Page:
Bing Crosby

Harry Lillis "Bing" Crosby Jr. (May 3, 1903 – October 14, 1977) was an American singer and actor. The first multimedia star, he was one of the most popular and influential musical artists of the 20th century worldwide.[1] He was a leader in record sales, radio ratings, and motion picture grosses from 1926 to 1977. He made over 70 feature films and recorded more than 1,600 songs.[2][3][4]

Bing Crosby
Crosby in the 1930s
Harry Lillis Crosby Jr.

(1903-05-03)May 3, 1903
DiedOctober 14, 1977(1977-10-14) (aged 74)
Alcobendas, Spain
Resting placeHoly Cross Cemetery
Alma materGonzaga University
  • Singer
  • actor
Years active1923–1977
ChildrenGary, Dennis, Phillip, Lindsay (with Dixie)
Harry III, Mary, Nathaniel (with Kathryn)
Musical career

His early career coincided with recording innovations that allowed him to develop an intimate singing style that influenced many male singers who followed, such as Frank Sinatra,[5] Perry Como,[6] Dean Martin, Dick Haymes,[6] Elvis Presley,[6] and John Lennon.[6]

Yank magazine said that he was "the person who had done the most for the morale of overseas servicemen" during World War II.[7] In 1948, American polls declared him the "most admired man alive", ahead of Jackie Robinson and Pope Pius XII.[2]:6[8] In 1948, Music Digest estimated that his recordings filled more than half of the 80,000 weekly hours allocated to recorded radio music in America.[8]

Crosby won the Academy Award for Best Actor for his performance in Going My Way (1944) and was nominated for its sequel, The Bells of St. Mary's (1945), opposite Ingrid Bergman, becoming the first of six actors to be nominated twice for playing the same character. He was the number one box office attraction for five consecutive years, 1944 to 1948.[9] At his screen apex in 1946, Crosby starred in three of the year's five highest-grossing films: The Bells of St. Mary's, Blue Skies and Road to Utopia.[10] In 1963, Crosby received the first Grammy Global Achievement Award.[11] He is one of 33 people to have three stars on the Hollywood Walk of Fame,[12] in the categories of motion pictures, radio, and audio recording.[13] He was also known for his collaborations with his friend Bob Hope, starring in the Road to... films from 1940 to 1962.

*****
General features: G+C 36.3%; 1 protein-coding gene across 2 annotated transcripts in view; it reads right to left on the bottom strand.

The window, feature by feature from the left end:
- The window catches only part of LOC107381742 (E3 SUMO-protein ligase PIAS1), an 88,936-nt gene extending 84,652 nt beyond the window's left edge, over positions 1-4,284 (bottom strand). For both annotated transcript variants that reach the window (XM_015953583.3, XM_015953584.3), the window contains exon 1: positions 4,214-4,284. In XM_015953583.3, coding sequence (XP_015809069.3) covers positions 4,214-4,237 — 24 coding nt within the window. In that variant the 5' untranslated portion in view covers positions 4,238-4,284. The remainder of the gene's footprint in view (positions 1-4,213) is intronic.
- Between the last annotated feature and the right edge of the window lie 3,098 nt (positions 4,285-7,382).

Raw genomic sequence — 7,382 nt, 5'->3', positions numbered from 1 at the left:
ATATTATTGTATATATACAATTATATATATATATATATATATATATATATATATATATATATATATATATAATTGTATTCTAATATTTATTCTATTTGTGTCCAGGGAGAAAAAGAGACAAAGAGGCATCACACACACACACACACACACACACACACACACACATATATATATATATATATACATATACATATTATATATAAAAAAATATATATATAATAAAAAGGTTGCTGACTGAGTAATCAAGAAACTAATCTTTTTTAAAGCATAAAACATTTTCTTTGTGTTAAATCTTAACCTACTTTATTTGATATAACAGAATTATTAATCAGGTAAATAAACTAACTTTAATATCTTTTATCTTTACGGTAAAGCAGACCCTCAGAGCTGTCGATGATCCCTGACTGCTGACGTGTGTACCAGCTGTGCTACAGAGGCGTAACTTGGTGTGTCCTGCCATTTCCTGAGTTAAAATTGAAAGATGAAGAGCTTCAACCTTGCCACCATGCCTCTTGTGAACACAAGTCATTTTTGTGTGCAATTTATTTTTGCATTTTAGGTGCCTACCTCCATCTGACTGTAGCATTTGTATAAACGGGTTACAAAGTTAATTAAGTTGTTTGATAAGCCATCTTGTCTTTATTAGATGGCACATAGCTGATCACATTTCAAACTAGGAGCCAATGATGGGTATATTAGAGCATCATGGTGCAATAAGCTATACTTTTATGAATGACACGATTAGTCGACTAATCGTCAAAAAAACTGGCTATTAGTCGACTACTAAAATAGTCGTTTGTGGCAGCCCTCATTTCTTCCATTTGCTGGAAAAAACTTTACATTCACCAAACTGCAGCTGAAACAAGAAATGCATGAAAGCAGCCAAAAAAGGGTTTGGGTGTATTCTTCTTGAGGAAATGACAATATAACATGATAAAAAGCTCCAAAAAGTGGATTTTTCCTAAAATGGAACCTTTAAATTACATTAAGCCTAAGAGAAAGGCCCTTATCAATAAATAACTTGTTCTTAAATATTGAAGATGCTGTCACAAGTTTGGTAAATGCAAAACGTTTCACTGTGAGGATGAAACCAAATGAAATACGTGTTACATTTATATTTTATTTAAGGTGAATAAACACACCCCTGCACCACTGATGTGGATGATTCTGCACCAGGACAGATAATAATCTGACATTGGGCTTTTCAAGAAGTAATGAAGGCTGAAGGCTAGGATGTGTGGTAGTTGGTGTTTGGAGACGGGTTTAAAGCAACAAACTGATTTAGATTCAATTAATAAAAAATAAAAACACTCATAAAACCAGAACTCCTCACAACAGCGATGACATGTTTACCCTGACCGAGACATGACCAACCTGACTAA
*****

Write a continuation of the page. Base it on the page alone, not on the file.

Crosby influenced the development of the post World War II recording industry. After seeing a demonstration of a German broadcast quality reel-to-reel tape recorder brought to the United States by John T. Mullin, he invested $50,000 in the California electronics company Ampex to build copies. He then persuaded ABC to allow him to tape his shows. He became the first performer to prerecord their radio shows and master his commercial recordings onto magnetic tape.

Through the medium of audio recording, he constructed his radio programs with the same directorial tools and craftsmanship (editing, retaking, rehearsal, time shifting) used in motion picture production, a practice that became industry standard.[14] In addition to his work with early audio tape recording, he helped finance the development of videotape, bought television stations, bred racehorses, and co-owned the Pittsburgh Pirates baseball team, during which time the team won two World Series (1960 and 1971).

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